Impacting Tanzania’s Public HealthMay 31, 2017 3:27 pm
Since 2103, JBFC and expert facilitators from Kenya have worked together to provide sexual and reproductive health education (ASRH) to both our primary and secondary students, as well as our teachers and staff. After three-plus years, we have seen a noticeable change in the attitude and understanding of this awkward subject. Even in cultures where “Sex-Ed” is a norm, topics like puberty, contraception, STI’s and appropriate hygiene are often times uncomfortable. But, in a conservative culture where there is no such thing as “Sex-Ed”, most people just want to run for the hills. We are very proud of our teachers and students that despite the awkward conversations, they have shown great maturity in acknowledging the importance of these conversations and no longer cringe or squirm when we have our classes.
We are proud of our program and are happy to know that 400-plus people receive valuable education through this program. But JBFC is one of the few schools in the district that considers education and exposure of these subjects an important aspect in reducing the hardship of rural poverty. So we started wondering how we could make an impact to not just our students and staff, but as many people as possible. The way we saw it, if we could get teachers from other schools to see the importance of ASRH, and if they taught their students important healthy behaviors, then we could increase the amount of people exposed to healthier practices exponentially. So we reached out to our friends from Nairobi, and they happily agreed to perform a two-day seminar.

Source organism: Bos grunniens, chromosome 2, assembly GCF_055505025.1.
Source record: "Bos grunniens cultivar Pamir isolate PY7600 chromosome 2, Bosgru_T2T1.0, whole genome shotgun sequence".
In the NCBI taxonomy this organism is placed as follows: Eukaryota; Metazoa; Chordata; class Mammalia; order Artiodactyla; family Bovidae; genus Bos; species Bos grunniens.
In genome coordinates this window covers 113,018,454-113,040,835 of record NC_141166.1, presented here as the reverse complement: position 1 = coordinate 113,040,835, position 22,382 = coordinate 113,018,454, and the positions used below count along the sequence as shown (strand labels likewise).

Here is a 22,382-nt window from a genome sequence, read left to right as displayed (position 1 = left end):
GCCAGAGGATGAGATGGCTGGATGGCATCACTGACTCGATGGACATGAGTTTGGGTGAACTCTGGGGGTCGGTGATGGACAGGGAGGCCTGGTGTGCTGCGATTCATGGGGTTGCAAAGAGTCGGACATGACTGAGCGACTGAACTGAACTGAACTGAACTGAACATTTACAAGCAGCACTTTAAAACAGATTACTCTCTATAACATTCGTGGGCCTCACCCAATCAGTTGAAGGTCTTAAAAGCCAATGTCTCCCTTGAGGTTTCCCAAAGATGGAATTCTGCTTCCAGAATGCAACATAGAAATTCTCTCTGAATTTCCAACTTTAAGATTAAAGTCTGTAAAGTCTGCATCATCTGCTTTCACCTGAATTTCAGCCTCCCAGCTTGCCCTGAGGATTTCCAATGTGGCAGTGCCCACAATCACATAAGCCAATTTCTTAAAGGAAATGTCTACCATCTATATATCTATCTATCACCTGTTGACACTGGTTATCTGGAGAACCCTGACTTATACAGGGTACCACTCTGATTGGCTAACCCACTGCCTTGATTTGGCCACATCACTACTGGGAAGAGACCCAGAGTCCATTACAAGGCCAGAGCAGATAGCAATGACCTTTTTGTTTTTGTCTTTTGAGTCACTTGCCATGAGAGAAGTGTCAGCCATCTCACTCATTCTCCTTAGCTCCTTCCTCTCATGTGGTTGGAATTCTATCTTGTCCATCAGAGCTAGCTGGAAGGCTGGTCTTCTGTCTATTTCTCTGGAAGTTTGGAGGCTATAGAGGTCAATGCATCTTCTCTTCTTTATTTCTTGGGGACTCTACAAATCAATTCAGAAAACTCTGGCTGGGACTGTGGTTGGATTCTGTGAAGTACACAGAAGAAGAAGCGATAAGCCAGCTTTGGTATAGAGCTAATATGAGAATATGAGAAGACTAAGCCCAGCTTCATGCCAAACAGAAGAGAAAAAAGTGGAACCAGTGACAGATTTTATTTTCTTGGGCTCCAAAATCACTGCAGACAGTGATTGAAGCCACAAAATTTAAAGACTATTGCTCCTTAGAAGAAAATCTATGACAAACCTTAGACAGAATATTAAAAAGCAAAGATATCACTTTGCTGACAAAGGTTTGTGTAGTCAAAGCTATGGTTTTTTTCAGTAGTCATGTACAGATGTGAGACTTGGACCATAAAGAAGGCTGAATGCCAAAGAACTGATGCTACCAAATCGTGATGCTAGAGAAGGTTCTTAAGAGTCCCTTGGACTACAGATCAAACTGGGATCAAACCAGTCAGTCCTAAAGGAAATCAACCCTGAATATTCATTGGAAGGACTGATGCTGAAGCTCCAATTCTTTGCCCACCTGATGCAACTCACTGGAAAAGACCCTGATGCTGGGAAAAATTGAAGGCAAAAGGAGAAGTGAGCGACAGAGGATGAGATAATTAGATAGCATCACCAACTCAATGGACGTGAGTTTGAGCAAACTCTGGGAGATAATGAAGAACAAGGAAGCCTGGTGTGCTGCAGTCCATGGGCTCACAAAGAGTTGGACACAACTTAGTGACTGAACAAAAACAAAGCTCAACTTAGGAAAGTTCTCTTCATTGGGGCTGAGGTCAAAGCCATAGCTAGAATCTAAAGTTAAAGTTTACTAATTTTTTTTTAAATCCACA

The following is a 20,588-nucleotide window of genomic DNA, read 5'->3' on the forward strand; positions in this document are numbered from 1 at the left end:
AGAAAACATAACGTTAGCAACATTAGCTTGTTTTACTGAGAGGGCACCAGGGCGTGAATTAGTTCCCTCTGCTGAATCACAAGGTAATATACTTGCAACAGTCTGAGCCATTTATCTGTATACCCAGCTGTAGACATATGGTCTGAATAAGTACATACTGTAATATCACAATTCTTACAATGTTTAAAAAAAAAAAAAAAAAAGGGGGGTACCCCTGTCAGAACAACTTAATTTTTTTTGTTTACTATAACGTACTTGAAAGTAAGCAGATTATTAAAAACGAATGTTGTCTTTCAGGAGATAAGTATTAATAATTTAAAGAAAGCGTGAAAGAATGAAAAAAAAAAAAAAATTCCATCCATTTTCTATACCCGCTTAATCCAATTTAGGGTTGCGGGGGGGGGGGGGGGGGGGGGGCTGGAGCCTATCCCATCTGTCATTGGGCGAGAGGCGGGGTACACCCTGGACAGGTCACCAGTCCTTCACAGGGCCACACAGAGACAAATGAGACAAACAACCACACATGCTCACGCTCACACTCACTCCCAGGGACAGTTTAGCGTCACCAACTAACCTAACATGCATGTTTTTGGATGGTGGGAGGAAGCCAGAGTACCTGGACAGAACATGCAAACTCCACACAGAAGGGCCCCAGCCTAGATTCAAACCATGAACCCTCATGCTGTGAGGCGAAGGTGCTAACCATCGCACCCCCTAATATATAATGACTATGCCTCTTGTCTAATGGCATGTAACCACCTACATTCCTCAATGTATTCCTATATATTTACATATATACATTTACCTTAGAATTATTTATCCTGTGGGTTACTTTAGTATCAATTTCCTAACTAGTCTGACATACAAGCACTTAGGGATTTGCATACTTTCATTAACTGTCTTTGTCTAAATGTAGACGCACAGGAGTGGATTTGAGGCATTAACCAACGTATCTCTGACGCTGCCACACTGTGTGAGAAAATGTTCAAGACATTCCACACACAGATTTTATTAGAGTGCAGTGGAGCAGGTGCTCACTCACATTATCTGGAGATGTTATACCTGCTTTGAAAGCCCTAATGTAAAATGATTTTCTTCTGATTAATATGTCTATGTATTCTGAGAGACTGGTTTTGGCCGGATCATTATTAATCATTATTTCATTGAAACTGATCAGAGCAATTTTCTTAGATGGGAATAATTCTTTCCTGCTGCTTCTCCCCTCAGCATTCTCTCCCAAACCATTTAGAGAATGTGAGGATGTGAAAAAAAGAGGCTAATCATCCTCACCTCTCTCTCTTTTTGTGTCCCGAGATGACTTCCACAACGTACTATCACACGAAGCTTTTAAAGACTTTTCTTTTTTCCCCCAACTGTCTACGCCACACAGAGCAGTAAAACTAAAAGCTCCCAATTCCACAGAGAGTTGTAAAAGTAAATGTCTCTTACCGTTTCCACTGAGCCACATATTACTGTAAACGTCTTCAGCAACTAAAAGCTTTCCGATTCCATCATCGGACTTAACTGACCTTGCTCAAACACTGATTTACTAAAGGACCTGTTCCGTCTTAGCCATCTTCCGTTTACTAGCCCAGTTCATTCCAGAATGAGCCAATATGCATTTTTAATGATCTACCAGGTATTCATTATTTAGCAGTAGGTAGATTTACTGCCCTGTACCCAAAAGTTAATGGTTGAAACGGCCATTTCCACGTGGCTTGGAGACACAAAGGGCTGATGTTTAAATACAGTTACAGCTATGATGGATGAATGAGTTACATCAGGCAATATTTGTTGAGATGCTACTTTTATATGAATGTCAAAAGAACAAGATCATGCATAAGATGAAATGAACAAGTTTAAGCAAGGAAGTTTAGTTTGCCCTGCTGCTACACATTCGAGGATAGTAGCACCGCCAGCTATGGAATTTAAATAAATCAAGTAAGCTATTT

The first step in JBFC’s plan to expand the reach of Sexual Reproductive Health education is over,
and it was a great success! Last week, with the help of these two facilitators from Nairobi, Kenya, JBFC was happy to host 56 teachers from different schools and organizations throughout the Magu district, to participate in a two-day Adolescent Sexual and Reproduction Health (ASRH) seminar. This seminar covered many of the important sexual health practices as well as problems facing Tanzanian youth. Almost all of the schools invited attended the seminar and every party had a great experience, learning more than expected.
With Part I of the program complete, the aim of Part II will be to conduct multiple visits to each school so we can review and assess the successes and challenges each school is facing in installing their own ASRH program into the curriculum.
We would like to give a special thanks to Ben and Josephat, our facilitators from Nairobi, for their continued support and hard work in this process. We also want to thank the Segal Family Foundation for connecting us with several of their partner schools in the country who were also able to attend this seminar. Collaboration between like-minded organizations will only bring greater reach of ASRH education.
This post was written by Mainsprings